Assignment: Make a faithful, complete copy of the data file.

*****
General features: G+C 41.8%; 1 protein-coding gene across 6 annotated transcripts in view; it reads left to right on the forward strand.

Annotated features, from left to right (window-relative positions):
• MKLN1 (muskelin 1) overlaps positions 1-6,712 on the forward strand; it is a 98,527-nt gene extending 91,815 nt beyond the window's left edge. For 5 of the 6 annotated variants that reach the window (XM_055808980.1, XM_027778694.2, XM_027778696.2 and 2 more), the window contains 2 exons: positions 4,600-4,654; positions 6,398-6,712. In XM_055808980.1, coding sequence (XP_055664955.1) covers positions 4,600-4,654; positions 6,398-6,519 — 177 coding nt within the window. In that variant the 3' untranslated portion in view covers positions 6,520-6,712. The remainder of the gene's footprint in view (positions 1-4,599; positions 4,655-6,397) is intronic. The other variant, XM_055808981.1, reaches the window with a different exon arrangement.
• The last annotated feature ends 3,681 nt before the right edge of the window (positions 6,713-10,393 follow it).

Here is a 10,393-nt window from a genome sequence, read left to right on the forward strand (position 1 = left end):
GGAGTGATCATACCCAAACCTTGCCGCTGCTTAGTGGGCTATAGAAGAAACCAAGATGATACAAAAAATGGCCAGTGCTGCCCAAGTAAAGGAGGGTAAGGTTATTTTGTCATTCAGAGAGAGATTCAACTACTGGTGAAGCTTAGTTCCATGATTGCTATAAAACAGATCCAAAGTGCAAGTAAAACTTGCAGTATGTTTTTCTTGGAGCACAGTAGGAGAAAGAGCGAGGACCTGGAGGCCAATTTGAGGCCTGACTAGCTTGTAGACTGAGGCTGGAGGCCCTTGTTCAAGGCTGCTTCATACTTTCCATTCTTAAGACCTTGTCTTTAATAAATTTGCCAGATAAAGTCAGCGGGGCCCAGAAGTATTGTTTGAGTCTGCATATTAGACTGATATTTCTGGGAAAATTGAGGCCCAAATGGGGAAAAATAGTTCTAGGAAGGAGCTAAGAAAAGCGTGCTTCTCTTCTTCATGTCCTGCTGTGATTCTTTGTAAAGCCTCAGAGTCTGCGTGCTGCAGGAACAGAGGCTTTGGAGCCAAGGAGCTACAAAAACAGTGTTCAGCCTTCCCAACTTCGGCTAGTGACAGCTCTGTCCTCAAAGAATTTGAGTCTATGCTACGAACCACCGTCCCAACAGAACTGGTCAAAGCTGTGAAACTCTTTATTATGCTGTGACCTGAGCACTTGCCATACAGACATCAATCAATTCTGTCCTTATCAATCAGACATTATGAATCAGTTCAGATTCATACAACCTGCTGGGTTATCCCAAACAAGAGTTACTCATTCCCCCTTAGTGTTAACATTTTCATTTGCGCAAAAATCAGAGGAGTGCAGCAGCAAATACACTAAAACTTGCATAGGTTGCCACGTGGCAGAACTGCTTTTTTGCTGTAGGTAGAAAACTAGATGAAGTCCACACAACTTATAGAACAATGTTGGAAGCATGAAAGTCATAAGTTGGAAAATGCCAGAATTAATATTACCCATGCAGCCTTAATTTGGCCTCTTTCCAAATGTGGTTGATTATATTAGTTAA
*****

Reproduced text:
General features: G+C 41.8%; 1 protein-coding gene across 6 annotated transcripts in view; it reads left to right on the forward strand.

Annotated features, from left to right (window-relative positions):
• MKLN1 (muskelin 1) overlaps positions 1-6,712 on the forward strand; it is a 98,527-nt gene extending 91,815 nt beyond the window's left edge. For 5 of the 6 annotated variants that reach the window (XM_055808980.1, XM_027778694.2, XM_027778696.2 and 2 more), the window contains 2 exons: positions 4,600-4,654; positions 6,398-6,712. In XM_055808980.1, coding sequence (XP_055664955.1) covers positions 4,600-4,654; positions 6,398-6,519 — 177 coding nt within the window. In that variant the 3' untranslated portion in view covers positions 6,520-6,712. The remainder of the gene's footprint in view (positions 1-4,599; positions 4,655-6,397) is intronic. The other variant, XM_055808981.1, reaches the window with a different exon arrangement.
• The last annotated feature ends 3,681 nt before the right edge of the window (positions 6,713-10,393 follow it).

Here is a 10,393-nt window from a genome sequence, read left to right on the forward strand (position 1 = left end):
GGAGTGATCATACCCAAACCTTGCCGCTGCTTAGTGGGCTATAGAAGAAACCAAGATGATACAAAAAATGGCCAGTGCTGCCCAAGTAAAGGAGGGTAAGGTTATTTTGTCATTCAGAGAGAGATTCAACTACTGGTGAAGCTTAGTTCCATGATTGCTATAAAACAGATCCAAAGTGCAAGTAAAACTTGCAGTATGTTTTTCTTGGAGCACAGTAGGAGAAAGAGCGAGGACCTGGAGGCCAATTTGAGGCCTGACTAGCTTGTAGACTGAGGCTGGAGGCCCTTGTTCAAGGCTGCTTCATACTTTCCATTCTTAAGACCTTGTCTTTAATAAATTTGCCAGATAAAGTCAGCGGGGCCCAGAAGTATTGTTTGAGTCTGCATATTAGACTGATATTTCTGGGAAAATTGAGGCCCAAATGGGGAAAAATAGTTCTAGGAAGGAGCTAAGAAAAGCGTGCTTCTCTTCTTCATGTCCTGCTGTGATTCTTTGTAAAGCCTCAGAGTCTGCGTGCTGCAGGAACAGAGGCTTTGGAGCCAAGGAGCTACAAAAACAGTGTTCAGCCTTCCCAACTTCGGCTAGTGACAGCTCTGTCCTCAAAGAATTTGAGTCTATGCTACGAACCACCGTCCCAACAGAACTGGTCAAAGCTGTGAAACTCTTTATTATGCTGTGACCTGAGCACTTGCCATACAGACATCAATCAATTCTGTCCTTATCAATCAGACATTATGAATCAGTTCAGATTCATACAACCTGCTGGGTTATCCCAAACAAGAGTTACTCATTCCCCCTTAGTGTTAACATTTTCATTTGCGCAAAAATCAGAGGAGTGCAGCAGCAAATACACTAAAACTTGCATAGGTTGCCACGTGGCAGAACTGCTTTTTTGCTGTAGGTAGAAAACTAGATGAAGTCCACACAACTTATAGAACAATGTTGGAAGCATGAAAGTCATAAGTTGGAAAATGCCAGAATTAATATTACCCATGCAGCCTTAATTTGGCCTCTTTCCAAATGTGGTTGATTATATTAGTTAA